Rare disease strikes local family twice as hard

GRANTVILLE, Pa. (WHTM) — A Dauphin County family is working to raise awareness of a rare disease affecting two of their three children.

“It’s called Sanfilippo syndrome,” said Anthony Worrall, father of daughters Alexa, 11, and Lacey, 5. “I haven’t told a person yet who knew about it.”

Anthony and his wife Carolyn were told of the diagnosis 10 months ago following genetic testing, recommended after developmental delays were detected in Lacey during a pre-school evaluation. To that point, only Alexa had exhibited clear signs of speech issues and abnormal body movements, which doctors previously diagnosed as symptoms of autism.

“What was unusual about Alexa is that she was starting to lose skills,” said Dr. Thomas Challman, medical director for Geisinger Health System’s Autism and Developmental Medicines Institute. “So over the past few years, she’d actually gone backwards in some areas of her development. She’s stopped speaking, for instance. That indicated that there’s something significant going on.”

According to Challman, Sanfilippo occurs in just one of about every 70,000 births. It is a genetic condition that is caused by an abnormality in an enzyme within human cells, especially cells within the brain.

“Sanfilippo syndrome and similar conditions are progressive and an individual’s cognitive skills and motor skills will decline over time,” Challman said. “Individuals with this condition typically live (only) into young adulthood.”

“The hardest part of this experience is that there is nothing that you can do,” said Carolyn Worrall, the girls’ mother. “You’re just sitting around waiting for your child to deteriorate and eventually die.”

Genetic testing performed on Anthony and Carolyn shed light on the cause of Alexa and Lacey’s condition.

“Both Carolyn and I are recessive carriers of the gene mutation,” Anthony said, “so Carolyn and I together have a 25-percent chance of having a child born with Sanfilippo.”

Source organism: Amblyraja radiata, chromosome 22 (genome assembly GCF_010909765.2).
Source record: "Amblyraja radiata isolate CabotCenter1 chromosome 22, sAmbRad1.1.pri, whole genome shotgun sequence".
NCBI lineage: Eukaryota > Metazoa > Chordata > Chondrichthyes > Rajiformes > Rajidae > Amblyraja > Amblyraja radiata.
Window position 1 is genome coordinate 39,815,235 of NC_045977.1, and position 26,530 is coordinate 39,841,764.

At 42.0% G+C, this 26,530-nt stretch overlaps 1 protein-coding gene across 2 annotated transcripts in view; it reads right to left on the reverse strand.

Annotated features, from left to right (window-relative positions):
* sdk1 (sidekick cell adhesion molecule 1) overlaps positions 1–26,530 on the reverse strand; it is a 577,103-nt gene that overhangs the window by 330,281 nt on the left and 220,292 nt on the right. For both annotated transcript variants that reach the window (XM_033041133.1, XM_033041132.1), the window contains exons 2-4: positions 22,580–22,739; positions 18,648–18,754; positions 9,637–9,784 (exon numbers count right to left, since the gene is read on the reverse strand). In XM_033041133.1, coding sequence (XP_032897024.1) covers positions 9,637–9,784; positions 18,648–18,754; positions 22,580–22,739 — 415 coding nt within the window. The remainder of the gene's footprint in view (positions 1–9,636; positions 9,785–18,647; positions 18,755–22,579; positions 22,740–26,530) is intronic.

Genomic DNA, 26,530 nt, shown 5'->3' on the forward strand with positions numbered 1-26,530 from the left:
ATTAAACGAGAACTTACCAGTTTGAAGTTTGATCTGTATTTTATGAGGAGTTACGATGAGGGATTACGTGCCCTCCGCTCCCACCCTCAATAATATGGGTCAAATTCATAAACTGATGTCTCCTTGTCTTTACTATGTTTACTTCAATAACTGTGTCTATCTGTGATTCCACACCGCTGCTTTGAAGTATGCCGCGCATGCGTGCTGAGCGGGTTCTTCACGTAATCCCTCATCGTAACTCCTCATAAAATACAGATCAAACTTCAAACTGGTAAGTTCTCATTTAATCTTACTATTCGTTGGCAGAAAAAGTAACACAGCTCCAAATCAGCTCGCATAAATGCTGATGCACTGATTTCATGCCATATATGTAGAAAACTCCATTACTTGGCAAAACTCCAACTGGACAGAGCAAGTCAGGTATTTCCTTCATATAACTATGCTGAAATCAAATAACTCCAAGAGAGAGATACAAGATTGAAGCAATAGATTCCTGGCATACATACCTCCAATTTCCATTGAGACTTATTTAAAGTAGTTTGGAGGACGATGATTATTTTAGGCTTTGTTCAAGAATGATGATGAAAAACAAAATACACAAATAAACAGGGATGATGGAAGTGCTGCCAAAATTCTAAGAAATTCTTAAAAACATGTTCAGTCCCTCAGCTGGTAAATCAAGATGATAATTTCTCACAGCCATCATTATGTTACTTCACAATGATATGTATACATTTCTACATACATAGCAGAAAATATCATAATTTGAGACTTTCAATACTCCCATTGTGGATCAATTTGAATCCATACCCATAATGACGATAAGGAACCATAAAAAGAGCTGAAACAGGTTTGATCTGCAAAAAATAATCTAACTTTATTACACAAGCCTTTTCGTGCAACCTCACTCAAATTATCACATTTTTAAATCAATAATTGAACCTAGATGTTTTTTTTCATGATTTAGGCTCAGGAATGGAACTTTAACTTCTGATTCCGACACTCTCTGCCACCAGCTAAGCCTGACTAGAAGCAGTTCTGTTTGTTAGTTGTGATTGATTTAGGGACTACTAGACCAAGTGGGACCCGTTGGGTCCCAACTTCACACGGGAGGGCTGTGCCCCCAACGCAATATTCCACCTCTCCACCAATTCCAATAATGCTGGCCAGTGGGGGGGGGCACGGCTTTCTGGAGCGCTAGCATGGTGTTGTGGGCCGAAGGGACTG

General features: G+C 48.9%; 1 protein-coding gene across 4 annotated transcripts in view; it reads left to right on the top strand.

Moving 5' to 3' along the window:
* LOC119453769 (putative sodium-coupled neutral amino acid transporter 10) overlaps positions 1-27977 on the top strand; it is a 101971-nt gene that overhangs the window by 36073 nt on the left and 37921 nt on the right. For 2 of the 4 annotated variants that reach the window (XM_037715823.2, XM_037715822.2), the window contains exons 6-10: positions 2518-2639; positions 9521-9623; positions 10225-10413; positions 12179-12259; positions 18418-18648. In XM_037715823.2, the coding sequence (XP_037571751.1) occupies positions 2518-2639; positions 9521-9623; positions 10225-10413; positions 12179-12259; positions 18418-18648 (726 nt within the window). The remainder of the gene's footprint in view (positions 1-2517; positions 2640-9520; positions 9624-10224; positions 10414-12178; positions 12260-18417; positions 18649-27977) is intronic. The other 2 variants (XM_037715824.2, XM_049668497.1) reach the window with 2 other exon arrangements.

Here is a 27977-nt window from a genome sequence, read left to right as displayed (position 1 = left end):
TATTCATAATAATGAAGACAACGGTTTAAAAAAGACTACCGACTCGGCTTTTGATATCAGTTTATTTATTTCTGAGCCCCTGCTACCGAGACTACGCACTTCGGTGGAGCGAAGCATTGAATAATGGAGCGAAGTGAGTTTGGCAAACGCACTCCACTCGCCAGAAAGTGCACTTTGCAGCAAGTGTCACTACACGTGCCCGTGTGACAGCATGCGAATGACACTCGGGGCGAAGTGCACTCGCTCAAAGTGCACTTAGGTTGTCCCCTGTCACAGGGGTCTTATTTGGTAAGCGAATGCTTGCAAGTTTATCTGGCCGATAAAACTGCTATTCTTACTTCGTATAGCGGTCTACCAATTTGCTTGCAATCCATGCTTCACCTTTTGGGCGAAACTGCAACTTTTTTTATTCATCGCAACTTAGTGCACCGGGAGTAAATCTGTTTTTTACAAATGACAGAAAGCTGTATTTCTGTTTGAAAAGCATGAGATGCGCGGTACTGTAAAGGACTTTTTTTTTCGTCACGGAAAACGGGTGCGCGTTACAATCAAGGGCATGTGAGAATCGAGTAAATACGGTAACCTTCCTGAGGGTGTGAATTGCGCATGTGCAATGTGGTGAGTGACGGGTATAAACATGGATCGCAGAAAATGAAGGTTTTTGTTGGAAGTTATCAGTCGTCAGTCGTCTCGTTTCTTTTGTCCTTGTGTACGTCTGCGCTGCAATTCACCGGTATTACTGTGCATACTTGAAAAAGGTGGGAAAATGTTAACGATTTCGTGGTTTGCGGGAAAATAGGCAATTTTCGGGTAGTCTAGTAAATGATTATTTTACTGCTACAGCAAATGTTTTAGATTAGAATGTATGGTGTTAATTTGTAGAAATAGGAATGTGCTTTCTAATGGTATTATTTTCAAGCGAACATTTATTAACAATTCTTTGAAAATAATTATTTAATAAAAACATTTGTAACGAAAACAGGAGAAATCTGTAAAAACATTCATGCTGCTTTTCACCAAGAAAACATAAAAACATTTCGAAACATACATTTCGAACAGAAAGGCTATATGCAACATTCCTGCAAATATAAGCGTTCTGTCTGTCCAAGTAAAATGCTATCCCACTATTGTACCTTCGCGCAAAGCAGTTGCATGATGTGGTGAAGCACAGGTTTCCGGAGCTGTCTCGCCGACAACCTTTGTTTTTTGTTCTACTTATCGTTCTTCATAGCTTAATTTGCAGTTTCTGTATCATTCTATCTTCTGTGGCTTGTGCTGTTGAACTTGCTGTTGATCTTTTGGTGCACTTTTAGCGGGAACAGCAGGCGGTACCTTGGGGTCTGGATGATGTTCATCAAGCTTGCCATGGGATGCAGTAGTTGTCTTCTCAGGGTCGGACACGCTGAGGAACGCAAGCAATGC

The Worrall’s third child, 8-year-old son Lucas, does not have the disease.

Because of the rare nature of the Sanfilippo, there is no clear course of treatment proven to slow the effects. Alexa has attended a special applied behavioral analysis school for several years, but her loss of speech has made communication more difficult. Alexa now communicates using a tablet device, on which she can identify pictures of familiar people, foods and activities.

“We’re kind of pre-teaching Lacey that same technology so that once her speech goes, she’ll already be able to use that,” Carolyn said. “We think that Lacey has been able to maintain some of her words a bit longer than Alexa did at this stage. Moving forward, knowing what is coming, we may focus less on academics with Lacey, and more on preserving skills.”

Carolyn recalls how smoothly Alexa once ran, and how she now has difficulty walking or does so with a lack of balance and jerky movement. Alexa’s difficulty navigating a steep staircase has forced the family to begin looking for a home more compatible to their daughters’ physical challenges.

“Right now, there is no cure for Sanfillippo,” Challman said. “There is research, but there needs to be more publicity about it so people understand it more.”

To do their part, the Worralls have become part of growing Sanfilippo syndrome community. They routinely post their experiences on Facebook pages dedicated to discussion of the disease. The family is also lending its experience and likeness to the Cure Sanfilippo Foundation, a non-profit organization working to “advocate for and fund research directed towards a cure and treatment options for patients with Sanfilippo syndrome,” according to its website.

“We’re definitely trying to raise awareness and pool funding together to focus research,” Anthony said. “Because of how few people there are with Sanfilippo, there’s not a lot of research going on compared to something larger. As a parent with two children affected, I would take any kind of trial for some sort of hope.”

“Knowing there is no cure,” Carolyn said with a pause. “We love them so much and we’re going to go through that with Alexa, and then we’re going to turn around and do it all again with Lacey. We try, for the most part, to be in the moment, love them and enjoy what we have.”

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